Part 1: The webmaster's job: The first step is site cleanup. The webmaster should remove all harmful content from the site. We realize that it can be tricky to find all the infections on a website, and webmasters should look thoroughly if the warning label persists. Keep in mind that if your site contains elements from another website that may have been compromised, it will remain flagged. This is because your site could still introduce harm to visitors. To prevent reinfection, the webmaster should also identify and fix the underlying software vulnerability that led to site compromise in the first place. For a guide on how to do this, visit

Once a webmaster has cleaned up the site, a Malware Review can be filed with Google's Webmaster Tools (please note that a Malware Review request is not the same as an Index Reinclusion request). The process for Malware Review is as follows:
  1. Log in to Webmaster Tools.
  2. From the Tool's home page click on the link to the site that is being flagged. This will bring you to the site's Dashboard.
  3. There should be a large red banner across the top of the dashboard that says "This site may be distributing malware." Clicking on the link that says "More Details" expands the dashboard to reveal a list of pages on the site that were found to be malicious.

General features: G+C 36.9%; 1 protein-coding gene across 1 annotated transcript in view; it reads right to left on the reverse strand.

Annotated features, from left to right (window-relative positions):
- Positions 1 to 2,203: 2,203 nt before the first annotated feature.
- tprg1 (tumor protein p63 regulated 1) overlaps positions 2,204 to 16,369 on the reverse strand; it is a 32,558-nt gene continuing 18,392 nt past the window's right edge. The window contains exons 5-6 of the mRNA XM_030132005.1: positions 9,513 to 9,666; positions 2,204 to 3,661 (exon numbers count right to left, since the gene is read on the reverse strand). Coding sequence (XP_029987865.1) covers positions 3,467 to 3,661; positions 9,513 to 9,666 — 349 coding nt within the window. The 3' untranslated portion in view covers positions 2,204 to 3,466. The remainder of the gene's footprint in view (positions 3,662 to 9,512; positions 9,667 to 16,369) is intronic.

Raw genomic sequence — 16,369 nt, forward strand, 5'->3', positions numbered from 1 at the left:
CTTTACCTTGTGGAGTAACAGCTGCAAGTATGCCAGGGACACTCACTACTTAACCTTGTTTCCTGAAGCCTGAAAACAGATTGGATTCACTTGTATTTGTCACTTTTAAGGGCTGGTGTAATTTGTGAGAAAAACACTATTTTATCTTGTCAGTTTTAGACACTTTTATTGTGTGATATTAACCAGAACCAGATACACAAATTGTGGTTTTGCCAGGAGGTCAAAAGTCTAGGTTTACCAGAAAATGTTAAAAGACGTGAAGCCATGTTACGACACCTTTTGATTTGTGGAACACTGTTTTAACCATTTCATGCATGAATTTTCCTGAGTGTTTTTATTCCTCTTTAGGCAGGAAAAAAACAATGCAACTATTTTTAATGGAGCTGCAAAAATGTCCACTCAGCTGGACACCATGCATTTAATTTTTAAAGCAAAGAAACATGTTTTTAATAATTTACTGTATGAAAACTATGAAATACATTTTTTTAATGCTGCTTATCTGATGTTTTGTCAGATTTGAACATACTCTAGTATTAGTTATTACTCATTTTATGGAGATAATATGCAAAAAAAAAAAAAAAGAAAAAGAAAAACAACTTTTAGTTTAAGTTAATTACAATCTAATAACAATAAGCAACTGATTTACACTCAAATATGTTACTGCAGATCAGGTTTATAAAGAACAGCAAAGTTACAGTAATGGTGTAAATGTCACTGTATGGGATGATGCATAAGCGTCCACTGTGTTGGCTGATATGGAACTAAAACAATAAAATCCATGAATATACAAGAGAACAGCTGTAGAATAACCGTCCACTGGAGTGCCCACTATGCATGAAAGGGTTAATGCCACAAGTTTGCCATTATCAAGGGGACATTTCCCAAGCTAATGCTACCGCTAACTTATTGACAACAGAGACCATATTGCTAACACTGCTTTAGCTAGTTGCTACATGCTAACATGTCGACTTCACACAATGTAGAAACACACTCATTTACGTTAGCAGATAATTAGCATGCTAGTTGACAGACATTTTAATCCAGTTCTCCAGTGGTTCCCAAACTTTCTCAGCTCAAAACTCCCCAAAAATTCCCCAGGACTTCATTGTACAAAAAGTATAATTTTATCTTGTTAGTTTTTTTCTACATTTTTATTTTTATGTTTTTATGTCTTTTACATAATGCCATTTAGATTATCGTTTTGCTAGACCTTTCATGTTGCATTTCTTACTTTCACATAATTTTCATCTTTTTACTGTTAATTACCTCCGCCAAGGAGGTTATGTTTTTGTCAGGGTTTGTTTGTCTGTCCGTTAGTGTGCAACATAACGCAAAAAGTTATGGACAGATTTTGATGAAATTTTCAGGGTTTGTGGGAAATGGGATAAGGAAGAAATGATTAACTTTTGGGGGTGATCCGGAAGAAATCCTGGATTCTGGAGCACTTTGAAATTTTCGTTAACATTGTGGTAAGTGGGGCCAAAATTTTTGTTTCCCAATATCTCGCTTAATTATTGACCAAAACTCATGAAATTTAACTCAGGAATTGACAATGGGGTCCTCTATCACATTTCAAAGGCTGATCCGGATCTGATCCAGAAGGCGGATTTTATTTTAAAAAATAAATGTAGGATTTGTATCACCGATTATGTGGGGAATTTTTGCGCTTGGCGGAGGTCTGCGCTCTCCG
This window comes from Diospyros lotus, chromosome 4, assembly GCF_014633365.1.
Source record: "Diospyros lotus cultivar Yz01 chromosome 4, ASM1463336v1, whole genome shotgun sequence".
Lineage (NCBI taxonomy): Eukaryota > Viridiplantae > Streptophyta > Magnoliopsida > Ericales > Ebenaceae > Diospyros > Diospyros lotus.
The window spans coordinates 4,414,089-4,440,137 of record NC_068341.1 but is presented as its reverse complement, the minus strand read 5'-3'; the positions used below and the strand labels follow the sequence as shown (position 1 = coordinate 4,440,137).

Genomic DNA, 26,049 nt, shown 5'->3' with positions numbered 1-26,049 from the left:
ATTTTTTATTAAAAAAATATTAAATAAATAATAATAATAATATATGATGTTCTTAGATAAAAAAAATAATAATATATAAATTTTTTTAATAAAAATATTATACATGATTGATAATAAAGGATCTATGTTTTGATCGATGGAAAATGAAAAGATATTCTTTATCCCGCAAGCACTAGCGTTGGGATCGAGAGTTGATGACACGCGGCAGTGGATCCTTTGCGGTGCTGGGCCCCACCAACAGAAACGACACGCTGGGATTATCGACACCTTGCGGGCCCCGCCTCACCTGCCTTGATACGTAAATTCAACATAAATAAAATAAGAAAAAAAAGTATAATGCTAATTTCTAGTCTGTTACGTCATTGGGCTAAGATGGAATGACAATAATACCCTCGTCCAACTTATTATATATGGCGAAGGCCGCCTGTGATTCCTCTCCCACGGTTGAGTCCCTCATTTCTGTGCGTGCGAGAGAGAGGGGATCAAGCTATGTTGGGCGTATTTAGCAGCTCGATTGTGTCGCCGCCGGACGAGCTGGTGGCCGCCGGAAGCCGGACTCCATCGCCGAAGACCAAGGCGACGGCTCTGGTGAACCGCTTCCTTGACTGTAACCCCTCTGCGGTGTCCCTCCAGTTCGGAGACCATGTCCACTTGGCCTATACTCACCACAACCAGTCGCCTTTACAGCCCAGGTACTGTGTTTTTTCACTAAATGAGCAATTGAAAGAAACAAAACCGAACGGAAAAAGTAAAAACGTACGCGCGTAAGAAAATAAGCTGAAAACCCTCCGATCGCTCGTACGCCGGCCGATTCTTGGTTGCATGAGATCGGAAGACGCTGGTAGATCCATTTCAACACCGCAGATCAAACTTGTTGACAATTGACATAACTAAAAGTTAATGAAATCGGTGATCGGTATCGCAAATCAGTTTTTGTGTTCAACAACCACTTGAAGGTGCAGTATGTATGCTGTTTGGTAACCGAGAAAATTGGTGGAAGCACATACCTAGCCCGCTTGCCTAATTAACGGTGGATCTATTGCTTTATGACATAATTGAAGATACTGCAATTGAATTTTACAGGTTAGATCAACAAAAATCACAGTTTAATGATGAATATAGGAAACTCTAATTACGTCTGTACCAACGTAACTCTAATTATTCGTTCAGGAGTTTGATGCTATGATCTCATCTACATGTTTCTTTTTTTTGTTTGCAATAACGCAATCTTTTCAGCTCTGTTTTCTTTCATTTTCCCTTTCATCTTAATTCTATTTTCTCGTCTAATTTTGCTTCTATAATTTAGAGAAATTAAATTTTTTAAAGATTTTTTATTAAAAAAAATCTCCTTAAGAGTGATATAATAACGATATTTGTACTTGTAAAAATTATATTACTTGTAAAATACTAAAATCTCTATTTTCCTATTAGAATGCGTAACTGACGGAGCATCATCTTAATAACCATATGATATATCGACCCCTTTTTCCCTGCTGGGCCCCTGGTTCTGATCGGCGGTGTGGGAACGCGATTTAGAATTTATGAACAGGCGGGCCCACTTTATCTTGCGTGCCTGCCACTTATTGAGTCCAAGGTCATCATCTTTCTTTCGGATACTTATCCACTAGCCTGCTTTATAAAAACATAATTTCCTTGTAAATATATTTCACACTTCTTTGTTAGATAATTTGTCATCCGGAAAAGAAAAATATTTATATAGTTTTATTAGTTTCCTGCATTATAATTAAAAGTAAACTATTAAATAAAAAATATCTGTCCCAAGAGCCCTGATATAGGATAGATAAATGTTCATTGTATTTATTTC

4. Below this list is a link that says "Request a review." A webmaster can fill out this form and click the "Request a review" button to initiate the review process.
More detailed instructions can be found here.

Part 2: Our job: Upon receiving a Malware Review request, an automated set of algorithms verifies that the site has been cleaned. These algorithms revisit a subset of both the malicious and non-malicious pages that were scanned when the site was originally flagged. Additionally, these algorithms test some pages that were not originally scanned. If none of the tested pages are found to be malicious, the site is deemed to be safe, and warnings are removed from search results. A typical appeal takes only several hours to complete, although in some cases the process may take up to one day.

In addition to processing appeal requests from webmasters, we also rescan compromised sites periodically.

We encourage webmasters of infected sites to quickly clean their web pages and proactively request reviews through Webmaster Tools. After the site has been thoroughly cleaned and reviewed, it will no longer show a warning on Google's search results pages or through the browsers making use of our data.